Main Content

Love Where You Live – Living In The City

For 16 years we lived in the Museum District, where we’d restored our Grace Street home from a dilapidated rooming house (purchased with crime scene tape in the backyard from a recent homicide) to a fully restored gem. We had an English basement apartment providing us with substantial rental income. It was just right for two of us. When our son Fletcher arrived, we knew we would outgrow our rowhouse in the coming years. On weekends we’d venture out to the ‘burbs, but we never found ‘the’ house or neighborhood. We always returned to Grace Street thinking we’d end up settling on our next home. It’d be ok, but not what we loved. Seeking character and community, we frequented Bon Air, the only older area of Chesterfield we were aware of. We sought a Pearl’s cupcake, not a Ukrop’s sheet cake. But there was no rush, and life went on.

We’d casually put the word out to Deborah, a long-time friend who knew our love of old homes. One day she sent us a listing, with a message to the effect of: you must see this house. We looked at the listing and nearly fell out of our chairs. Deborah did it… there it was… a 1913 Georgian Revival with a rich history, a name…. The Morrissette House. In Midlothian? Wait. What. Midlothian has old homes? Who knew? We hopped in the car, our Southside Passports in hand. As we entered the Midlothian Village area, we turned onto Salisbury Drive, a small nondescript road we’d apparently passed a gazillion times. That day we discovered the real Midlothian, a quaint neighborhood of old homes, nestled along train tracks in the original village. There was ‘the’ house. Holy cow (I don’t think we said cow). That’s a big ole house. Look at that yard. Living in less than 1500 square feet with nary a blade of grass in our courtyard, we were looking at a 3600+ square foot home on a grassy hill of 3+ acres. So many thoughts … How did we not know this area existed? How is this house still for sale? Do we really want a home and yard this big? Can we maintain it? Do we want to live this far from the City? Excitement! Uncertainty! We repeatedly called Deborah, leaving frantic messages, imagining another family scooping up the home before we could even see it! Giving grace to our persistent calls, Deborah arranged a showing the next day. I never thought I could love a home more than our Grace Street home, where I’d lived longer than anywhere else. A home that’d taught me so much, had revealed my love of all things old. It took a little while, but now nine years later, we love this home more than ever. Our forever home, in our forever community. A home in which we hope Fletcher will raise his family.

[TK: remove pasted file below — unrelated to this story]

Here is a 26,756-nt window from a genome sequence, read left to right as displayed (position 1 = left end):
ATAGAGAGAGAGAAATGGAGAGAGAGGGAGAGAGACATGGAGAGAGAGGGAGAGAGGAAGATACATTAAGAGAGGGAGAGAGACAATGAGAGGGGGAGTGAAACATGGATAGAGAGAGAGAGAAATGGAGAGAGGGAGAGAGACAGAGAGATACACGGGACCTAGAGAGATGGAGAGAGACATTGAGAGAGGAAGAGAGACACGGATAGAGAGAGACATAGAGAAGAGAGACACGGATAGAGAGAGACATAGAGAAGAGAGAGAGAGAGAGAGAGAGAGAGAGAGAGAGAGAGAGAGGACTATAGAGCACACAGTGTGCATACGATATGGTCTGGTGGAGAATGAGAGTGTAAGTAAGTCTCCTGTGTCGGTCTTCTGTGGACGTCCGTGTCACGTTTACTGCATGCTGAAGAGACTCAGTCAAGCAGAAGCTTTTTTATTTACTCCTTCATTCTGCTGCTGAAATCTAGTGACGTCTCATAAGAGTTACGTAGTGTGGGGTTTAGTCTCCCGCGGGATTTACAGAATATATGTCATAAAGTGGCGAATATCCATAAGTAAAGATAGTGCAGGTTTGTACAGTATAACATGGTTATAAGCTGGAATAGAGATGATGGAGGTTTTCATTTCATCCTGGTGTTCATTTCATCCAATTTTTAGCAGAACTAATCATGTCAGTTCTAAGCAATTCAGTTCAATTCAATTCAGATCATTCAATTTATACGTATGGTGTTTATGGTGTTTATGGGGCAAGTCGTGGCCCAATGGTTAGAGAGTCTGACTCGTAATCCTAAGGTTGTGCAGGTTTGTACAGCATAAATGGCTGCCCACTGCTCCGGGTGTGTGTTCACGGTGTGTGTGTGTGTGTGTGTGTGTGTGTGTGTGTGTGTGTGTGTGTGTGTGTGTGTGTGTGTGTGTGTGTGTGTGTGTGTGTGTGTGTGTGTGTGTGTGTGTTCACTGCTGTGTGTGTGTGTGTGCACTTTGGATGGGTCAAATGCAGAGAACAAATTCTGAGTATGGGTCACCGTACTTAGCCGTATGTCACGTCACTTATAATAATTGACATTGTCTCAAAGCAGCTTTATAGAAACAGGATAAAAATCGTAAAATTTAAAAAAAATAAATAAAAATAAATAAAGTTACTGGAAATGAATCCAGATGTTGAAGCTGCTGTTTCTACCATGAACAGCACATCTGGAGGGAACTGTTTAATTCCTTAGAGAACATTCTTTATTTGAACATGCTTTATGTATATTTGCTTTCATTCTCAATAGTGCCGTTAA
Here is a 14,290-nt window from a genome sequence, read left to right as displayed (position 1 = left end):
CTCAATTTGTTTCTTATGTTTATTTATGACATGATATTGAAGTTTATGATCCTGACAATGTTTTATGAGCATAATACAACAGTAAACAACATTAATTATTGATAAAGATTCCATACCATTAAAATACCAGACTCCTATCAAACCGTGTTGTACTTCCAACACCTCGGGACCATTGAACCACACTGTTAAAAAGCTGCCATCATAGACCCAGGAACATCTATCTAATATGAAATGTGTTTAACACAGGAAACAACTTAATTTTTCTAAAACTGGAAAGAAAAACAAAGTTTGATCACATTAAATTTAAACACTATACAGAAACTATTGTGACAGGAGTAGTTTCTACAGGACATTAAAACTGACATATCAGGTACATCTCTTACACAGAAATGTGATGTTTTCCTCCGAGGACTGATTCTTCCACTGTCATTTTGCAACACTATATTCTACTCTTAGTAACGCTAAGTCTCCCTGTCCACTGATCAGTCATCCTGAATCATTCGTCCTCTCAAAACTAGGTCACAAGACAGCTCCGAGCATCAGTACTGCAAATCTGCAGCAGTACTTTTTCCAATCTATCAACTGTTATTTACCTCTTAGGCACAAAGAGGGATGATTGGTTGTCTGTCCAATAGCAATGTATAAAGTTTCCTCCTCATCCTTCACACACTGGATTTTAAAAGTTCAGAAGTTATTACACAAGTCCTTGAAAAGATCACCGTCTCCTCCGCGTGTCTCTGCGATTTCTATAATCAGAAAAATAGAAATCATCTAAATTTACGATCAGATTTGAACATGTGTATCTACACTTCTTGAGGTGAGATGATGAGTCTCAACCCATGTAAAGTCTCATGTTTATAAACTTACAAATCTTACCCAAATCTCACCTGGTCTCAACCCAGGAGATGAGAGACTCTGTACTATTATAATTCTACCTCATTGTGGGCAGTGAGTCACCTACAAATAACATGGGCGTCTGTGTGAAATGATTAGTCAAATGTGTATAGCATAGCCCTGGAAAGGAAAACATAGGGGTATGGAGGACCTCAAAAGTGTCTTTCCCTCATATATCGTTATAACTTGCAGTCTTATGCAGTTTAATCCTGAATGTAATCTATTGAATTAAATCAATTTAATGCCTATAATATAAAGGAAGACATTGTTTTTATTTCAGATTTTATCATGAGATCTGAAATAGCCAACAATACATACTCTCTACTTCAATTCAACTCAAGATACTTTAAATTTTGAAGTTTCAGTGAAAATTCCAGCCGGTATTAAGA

‘Our’ Midlothian isn’t a traditional suburban neighborhood, but it is a community. We don’t have sidewalks, but we have a long dirt road, with miles of gravel paths to explore. We have ‘the’ neighborhood sledding hill (the house came with sleds!), and a fresh-water spring feeding a creek that’s never run dry. We can see the stars yet can be at our choice of grocery stores in moments. We even have a new brewery in walking distance! Our neighbors are diverse in backgrounds, viewpoints, and age ranges, with special homes. We wouldn’t have it any other way.

Beyond the Morrissette family, we’re the third family to live in the home. Unlike our Grace Street home, the Morrissette House had been cared for. But these old places take a lot of work! And time. And money. This last year we completed a 3+ year front porch restoration, completely stripping, repairing, and repainting the front porch…72 intricate balustrades, 6 large columns, and 400 square feet of chestnut floors. The original porch ceiling couldn’t be salvaged, so we replaced it with historically accurate stained tongue and groove. Exterior lighting was replaced with period appropriate burnished copper reproductions. We completed major repairs to the slate roof, replaced the rotten built-in gutters with copper gutters and had all exterior soffits and dormers painted. Inside, we’ve stripped and restored most of the painted interior doors and have replaced most of the non-original lighting. Unfortunately, the original light fixtures were removed before our time. Having discovered rot and structural faults in our laundry room, we’ve almost completed a full gut and conversion to a dual laundry room/butler’s pantry, utilizing mostly salvaged period-appropriate materials. We discovered original wood floors under layers of ceramic and vinyl, now uncovered glorious. Down the road, we’ll remove built-in bookcases we believe hide original built-in pocket doors… fingers crossed! The list goes on and on.

Looking back, we didn’t get the Ukrop’s sheet cake, nor the Pearl’s cupcake.

We ended up with the grand ole wedding cake.

Lewis, Lindsay, Fletcher and Harper-Doodle Cassada